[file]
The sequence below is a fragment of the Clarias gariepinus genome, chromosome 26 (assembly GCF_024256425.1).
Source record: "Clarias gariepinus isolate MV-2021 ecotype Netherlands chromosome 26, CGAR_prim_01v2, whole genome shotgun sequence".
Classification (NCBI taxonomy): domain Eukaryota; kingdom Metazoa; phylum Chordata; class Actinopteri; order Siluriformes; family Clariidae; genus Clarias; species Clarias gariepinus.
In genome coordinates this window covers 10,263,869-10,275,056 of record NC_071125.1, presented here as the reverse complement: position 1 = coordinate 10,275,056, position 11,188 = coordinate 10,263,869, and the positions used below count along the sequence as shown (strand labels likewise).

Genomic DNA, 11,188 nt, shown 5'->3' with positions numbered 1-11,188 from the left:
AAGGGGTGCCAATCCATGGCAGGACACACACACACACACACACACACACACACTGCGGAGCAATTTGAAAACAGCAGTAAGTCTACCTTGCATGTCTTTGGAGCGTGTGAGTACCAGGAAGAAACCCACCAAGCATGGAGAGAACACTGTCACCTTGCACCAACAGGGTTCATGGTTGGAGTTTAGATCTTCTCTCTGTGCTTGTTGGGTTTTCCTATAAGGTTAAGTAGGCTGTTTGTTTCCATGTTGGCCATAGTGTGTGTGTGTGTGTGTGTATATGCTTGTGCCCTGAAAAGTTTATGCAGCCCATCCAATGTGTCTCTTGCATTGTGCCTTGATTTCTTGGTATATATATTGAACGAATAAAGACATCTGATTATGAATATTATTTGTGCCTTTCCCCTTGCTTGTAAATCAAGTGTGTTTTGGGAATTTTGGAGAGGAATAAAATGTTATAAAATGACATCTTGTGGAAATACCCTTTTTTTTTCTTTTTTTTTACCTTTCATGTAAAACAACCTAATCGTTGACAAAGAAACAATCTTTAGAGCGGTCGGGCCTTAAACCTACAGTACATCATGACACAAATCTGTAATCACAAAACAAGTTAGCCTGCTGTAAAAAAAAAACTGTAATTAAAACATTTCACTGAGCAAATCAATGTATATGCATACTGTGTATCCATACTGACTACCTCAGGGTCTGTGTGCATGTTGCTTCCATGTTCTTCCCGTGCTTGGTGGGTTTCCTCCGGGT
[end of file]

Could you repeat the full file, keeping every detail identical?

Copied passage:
The sequence below is a fragment of the Clarias gariepinus genome, chromosome 26 (assembly GCF_024256425.1).
Source record: "Clarias gariepinus isolate MV-2021 ecotype Netherlands chromosome 26, CGAR_prim_01v2, whole genome shotgun sequence".
Classification (NCBI taxonomy): domain Eukaryota; kingdom Metazoa; phylum Chordata; class Actinopteri; order Siluriformes; family Clariidae; genus Clarias; species Clarias gariepinus.
In genome coordinates this window covers 10,263,869-10,275,056 of record NC_071125.1, presented here as the reverse complement: position 1 = coordinate 10,275,056, position 11,188 = coordinate 10,263,869, and the positions used below count along the sequence as shown (strand labels likewise).

Genomic DNA, 11,188 nt, shown 5'->3' with positions numbered 1-11,188 from the left:
AAGGGGTGCCAATCCATGGCAGGACACACACACACACACACACACACACACACTGCGGAGCAATTTGAAAACAGCAGTAAGTCTACCTTGCATGTCTTTGGAGCGTGTGAGTACCAGGAAGAAACCCACCAAGCATGGAGAGAACACTGTCACCTTGCACCAACAGGGTTCATGGTTGGAGTTTAGATCTTCTCTCTGTGCTTGTTGGGTTTTCCTATAAGGTTAAGTAGGCTGTTTGTTTCCATGTTGGCCATAGTGTGTGTGTGTGTGTGTGTATATGCTTGTGCCCTGAAAAGTTTATGCAGCCCATCCAATGTGTCTCTTGCATTGTGCCTTGATTTCTTGGTATATATATTGAACGAATAAAGACATCTGATTATGAATATTATTTGTGCCTTTCCCCTTGCTTGTAAATCAAGTGTGTTTTGGGAATTTTGGAGAGGAATAAAATGTTATAAAATGACATCTTGTGGAAATACCCTTTTTTTTTCTTTTTTTTTACCTTTCATGTAAAACAACCTAATCGTTGACAAAGAAACAATCTTTAGAGCGGTCGGGCCTTAAACCTACAGTACATCATGACACAAATCTGTAATCACAAAACAAGTTAGCCTGCTGTAAAAAAAAAACTGTAATTAAAACATTTCACTGAGCAAATCAATGTATATGCATACTGTGTATCCATACTGACTACCTCAGGGTCTGTGTGCATGTTGCTTCCATGTTCTTCCCGTGCTTGGTGGGTTTCCTCCGGGT